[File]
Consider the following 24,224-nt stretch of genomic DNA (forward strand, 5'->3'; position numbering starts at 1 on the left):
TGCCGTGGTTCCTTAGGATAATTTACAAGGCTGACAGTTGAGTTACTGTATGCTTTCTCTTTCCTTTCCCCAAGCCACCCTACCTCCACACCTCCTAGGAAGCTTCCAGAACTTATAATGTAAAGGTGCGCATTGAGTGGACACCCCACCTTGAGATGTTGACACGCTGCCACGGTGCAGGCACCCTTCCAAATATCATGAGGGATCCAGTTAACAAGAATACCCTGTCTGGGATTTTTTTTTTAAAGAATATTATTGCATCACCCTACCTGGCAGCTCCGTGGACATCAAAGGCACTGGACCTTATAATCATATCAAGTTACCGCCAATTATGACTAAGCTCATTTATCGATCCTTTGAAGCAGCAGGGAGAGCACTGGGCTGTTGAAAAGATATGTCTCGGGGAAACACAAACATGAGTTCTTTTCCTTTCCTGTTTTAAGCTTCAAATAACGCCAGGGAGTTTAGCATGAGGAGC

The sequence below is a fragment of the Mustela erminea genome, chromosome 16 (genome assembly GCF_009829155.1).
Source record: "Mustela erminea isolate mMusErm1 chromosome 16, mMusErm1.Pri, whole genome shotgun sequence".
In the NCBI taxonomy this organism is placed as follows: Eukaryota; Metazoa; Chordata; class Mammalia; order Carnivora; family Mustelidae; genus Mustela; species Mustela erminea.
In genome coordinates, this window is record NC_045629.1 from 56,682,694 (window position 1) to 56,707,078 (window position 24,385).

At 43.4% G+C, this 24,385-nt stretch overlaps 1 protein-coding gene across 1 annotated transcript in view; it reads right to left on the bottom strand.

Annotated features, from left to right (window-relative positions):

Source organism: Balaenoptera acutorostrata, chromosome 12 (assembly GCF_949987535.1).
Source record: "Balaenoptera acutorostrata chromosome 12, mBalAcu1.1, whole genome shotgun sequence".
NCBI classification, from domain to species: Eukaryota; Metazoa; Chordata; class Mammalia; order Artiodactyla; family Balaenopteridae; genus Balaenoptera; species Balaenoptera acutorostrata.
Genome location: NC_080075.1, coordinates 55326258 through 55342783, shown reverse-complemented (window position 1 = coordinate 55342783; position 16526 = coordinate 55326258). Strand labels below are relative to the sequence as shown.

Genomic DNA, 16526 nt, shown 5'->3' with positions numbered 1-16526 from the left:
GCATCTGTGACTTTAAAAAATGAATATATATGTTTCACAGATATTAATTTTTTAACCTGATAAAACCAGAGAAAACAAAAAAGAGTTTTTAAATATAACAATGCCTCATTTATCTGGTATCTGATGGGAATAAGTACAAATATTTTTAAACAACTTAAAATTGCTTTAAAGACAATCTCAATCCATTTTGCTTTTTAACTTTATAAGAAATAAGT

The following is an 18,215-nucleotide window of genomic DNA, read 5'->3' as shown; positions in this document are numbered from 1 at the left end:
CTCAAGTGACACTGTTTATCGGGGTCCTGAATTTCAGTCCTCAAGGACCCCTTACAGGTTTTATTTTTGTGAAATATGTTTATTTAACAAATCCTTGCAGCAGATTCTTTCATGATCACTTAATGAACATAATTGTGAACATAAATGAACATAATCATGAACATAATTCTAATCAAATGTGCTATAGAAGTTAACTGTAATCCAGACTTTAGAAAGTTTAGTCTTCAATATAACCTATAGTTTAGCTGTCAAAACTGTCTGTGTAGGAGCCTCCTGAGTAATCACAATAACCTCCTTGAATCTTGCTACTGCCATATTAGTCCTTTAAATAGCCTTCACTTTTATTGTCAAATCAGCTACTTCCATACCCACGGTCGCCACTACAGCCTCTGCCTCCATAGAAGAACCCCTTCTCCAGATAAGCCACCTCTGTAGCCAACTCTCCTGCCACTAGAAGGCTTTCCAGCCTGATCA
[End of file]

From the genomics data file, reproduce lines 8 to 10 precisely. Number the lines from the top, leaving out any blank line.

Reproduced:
Annotated features, from left to right (window-relative positions):

Source organism: Balaenoptera acutorostrata, chromosome 12 (assembly GCF_949987535.1).
Source record: "Balaenoptera acutorostrata chromosome 12, mBalAcu1.1, whole genome shotgun sequence".